Electricity Generation (in GWh)

20122014201620182020050K100K150K200K GWh

Utility privatisation

Which segments of the power sector are open to private participation?


Wholesale power market

Does the country have a wholesale power market?

Not available

Doing business and barriers

Regulatory and legislative reforms spurred a boom in clean energy financing in Ukraine over 2018 and 2019, with more than $5 billion invested. The biggest single investment so far has been by Norwegian wind developer NBT, with a $210 million loan for the first phase of the Syvash wind project. Local developers, led by Ukraine’s largest non-state utility, DTEK, have played a large role in the development of the sector. European Bank for Reconstruction and Development has gone to great lengths to present Ukraine as lower risk than previously perceived. Cuts to the feed-in tariff, which is backed by a sovereign guarantee, are likely to undermine this confidence, though smaller levels of investment may still be possible for projects that have secured feed-in tariffs, albeit at lower levels than expected.

Power demand in Ukraine fell after the 2014 Russian annexation of Ukrainian Crimea. Ongoing militarization of eastern Ukraine has led to major economic volatility and a longer term slowdown. Demand has revived somewhat since 2016, as parts of the country have stabilized and returned to growth. The current generation fleet has been adequate to serve the national market, but Soviet-era nuclear assets must either be upgraded or replaced. The aim is to reduce Ukraine’s dependence on Russian gas for its power and heating needs. Wind and solar resources are attractive, but the distribution and transmission system will require major investment to integrate growing renewables capacity.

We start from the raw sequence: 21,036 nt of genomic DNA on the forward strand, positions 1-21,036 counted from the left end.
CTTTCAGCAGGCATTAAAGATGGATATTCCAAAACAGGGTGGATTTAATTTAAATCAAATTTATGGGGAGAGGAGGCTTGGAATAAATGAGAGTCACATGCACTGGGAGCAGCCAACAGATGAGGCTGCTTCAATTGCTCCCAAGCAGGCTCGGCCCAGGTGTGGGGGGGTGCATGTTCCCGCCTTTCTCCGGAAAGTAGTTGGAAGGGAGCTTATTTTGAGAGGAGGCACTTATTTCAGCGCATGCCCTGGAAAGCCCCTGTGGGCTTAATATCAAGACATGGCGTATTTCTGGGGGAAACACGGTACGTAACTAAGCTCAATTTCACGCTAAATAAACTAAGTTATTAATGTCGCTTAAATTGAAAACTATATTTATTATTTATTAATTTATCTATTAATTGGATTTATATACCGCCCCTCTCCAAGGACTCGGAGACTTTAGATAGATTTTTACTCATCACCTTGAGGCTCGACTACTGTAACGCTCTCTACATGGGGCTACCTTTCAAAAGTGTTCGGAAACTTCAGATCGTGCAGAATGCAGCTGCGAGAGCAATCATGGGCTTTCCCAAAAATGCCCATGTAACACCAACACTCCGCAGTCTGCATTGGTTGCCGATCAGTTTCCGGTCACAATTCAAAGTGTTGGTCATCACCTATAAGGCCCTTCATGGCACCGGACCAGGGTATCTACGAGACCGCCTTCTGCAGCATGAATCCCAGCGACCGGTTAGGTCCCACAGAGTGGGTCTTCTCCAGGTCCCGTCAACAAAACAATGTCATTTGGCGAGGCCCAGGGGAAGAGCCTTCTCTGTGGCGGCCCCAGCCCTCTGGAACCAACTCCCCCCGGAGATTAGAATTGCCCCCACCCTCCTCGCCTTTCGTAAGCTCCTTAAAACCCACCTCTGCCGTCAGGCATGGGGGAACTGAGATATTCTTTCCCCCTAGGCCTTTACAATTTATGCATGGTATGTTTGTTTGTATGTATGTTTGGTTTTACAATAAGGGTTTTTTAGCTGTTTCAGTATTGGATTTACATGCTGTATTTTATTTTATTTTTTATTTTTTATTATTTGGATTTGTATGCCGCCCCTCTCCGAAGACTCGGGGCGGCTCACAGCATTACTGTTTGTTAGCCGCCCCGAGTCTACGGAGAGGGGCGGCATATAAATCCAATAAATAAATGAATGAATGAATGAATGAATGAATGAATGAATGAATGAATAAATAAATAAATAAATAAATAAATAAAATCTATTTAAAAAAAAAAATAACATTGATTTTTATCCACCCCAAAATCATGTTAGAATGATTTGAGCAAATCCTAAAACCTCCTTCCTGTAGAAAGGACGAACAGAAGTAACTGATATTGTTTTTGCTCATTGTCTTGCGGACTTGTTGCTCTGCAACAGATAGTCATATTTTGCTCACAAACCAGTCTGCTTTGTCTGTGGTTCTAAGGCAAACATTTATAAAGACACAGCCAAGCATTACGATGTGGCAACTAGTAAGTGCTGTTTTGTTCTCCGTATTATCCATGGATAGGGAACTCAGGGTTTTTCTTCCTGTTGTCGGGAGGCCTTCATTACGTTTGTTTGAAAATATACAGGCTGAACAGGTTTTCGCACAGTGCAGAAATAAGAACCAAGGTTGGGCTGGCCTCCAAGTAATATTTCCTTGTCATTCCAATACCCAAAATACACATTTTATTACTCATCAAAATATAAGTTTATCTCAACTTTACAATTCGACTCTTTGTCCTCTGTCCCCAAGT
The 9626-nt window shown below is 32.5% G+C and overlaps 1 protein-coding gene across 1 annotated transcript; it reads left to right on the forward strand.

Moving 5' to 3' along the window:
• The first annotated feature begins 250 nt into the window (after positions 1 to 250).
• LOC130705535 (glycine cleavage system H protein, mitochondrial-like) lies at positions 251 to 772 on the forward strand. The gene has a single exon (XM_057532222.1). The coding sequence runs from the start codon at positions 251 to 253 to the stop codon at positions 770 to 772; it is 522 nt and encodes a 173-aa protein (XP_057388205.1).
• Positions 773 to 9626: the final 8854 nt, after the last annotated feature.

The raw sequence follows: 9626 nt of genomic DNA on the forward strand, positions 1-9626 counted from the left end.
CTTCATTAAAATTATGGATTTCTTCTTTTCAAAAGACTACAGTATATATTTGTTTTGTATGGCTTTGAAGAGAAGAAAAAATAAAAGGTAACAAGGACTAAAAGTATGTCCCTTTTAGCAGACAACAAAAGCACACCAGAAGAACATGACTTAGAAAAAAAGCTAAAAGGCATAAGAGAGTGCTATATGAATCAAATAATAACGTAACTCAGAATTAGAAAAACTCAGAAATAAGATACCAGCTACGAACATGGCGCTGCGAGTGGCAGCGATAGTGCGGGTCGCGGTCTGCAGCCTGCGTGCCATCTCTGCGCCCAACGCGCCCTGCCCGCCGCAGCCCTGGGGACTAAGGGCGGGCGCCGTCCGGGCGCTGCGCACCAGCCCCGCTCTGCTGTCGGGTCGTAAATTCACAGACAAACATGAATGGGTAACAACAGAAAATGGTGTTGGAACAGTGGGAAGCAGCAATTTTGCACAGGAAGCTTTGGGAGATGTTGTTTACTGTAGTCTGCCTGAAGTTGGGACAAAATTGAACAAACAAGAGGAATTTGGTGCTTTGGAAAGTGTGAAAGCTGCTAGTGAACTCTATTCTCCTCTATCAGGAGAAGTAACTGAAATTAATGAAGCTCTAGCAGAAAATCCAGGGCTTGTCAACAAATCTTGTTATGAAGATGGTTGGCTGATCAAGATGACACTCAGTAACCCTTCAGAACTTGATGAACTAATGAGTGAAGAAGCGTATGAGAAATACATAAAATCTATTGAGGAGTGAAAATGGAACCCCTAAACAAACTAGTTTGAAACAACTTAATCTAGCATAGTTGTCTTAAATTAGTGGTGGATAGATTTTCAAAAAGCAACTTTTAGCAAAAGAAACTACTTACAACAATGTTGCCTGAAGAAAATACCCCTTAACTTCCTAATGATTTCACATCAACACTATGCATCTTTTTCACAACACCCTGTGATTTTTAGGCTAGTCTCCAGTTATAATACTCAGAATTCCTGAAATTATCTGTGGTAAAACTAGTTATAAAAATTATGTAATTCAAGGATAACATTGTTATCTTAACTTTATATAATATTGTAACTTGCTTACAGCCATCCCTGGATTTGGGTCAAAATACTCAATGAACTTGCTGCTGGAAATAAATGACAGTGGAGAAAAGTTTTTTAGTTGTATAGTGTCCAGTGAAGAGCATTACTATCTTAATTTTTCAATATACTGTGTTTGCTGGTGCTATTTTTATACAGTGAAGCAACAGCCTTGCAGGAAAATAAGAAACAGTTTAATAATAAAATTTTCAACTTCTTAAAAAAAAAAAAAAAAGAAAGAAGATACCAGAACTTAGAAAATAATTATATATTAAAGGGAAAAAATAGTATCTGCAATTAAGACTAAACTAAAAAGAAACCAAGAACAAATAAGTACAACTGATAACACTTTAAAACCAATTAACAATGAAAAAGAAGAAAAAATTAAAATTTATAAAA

There are restrictions on the use of agricultural land for renewables projects and on the production of bioethanol by foreign companies. There also are untested rules around the ownership of strategically important energy assets by foreign companies. Probably of greater concern are risk perceptions. Political fears subsided after national elections in early 2019 took place with relative transparency and uncontested results. The retroactive cuts to feed-in tariffs, introduced in 2020, were based on a Memorandum of Understanding with local renewable energy associations but faced opposition from many power producers. The country still ranks poorly in international corruption assessments. Currency fluctuations have been a barrier to renewables deployment, though the feed-in tariff was linked to the euro to circumvent this issue. The administrative burden on foreign companies remains onerous.

Currency of PPAs

Are PPAs signed in or indexed to U.S. Dollars or Euro?

Not available

Bilateral power contracts

Can a C&I (Commercial and Industrial) customer sign a long-term contract (PPA) for clean energy?

Not available

Bilateral power contracts

Can a C&I (Commercial and Industrial) customer sign a long-term contract (PPA) for clean energy?

Not available

Bilateral power contracts

Can a C&I (Commercial and Industrial) customer sign a long-term contract (PPA) for clean energy?

Not available

Fossil fuel subsidies

Does the government influence the wholesale price of fossil fuel (used by thermal power plants) down through subsidies?

Not available

Fossil fuel taxes

Does the government influence the wholesale price of fossil fuel (used by thermal power plants) up through taxes?

Not available


EV market

Electric vehicles, including plug-in hybrids, made up 4% of passenger vehicle sales in 2020. The 2020 sales corresponded to around 7,200 battery electric vehicles and 11,500 plug-in hybrid vehicles. EV sales have remained at a similar level since 2017. In 2020 the total passenger EV fleet in Ukraine consisted of roughly 50,000 cars, of which half were plug-in hybrids.

EV policy

Ukraine has set a goal to increase the share of electric vehicles in domestic traffic to 75% by 2030 as part of the national transport strategy. A new draft electric vehicle law from September 2021 suggests that after 2030, electric buses will be mandatory on all public transport routes. The draft law also suggests banning import of diesel and gas vehicles from 2030.

The country does not yet offer grants or loans for EVs. Ukraine is planning to introduce a 0% interest loan for the purchase of electric vehicles, with the support of the European Bank for Reconstruction and Redevelopment confirmed in August 2021.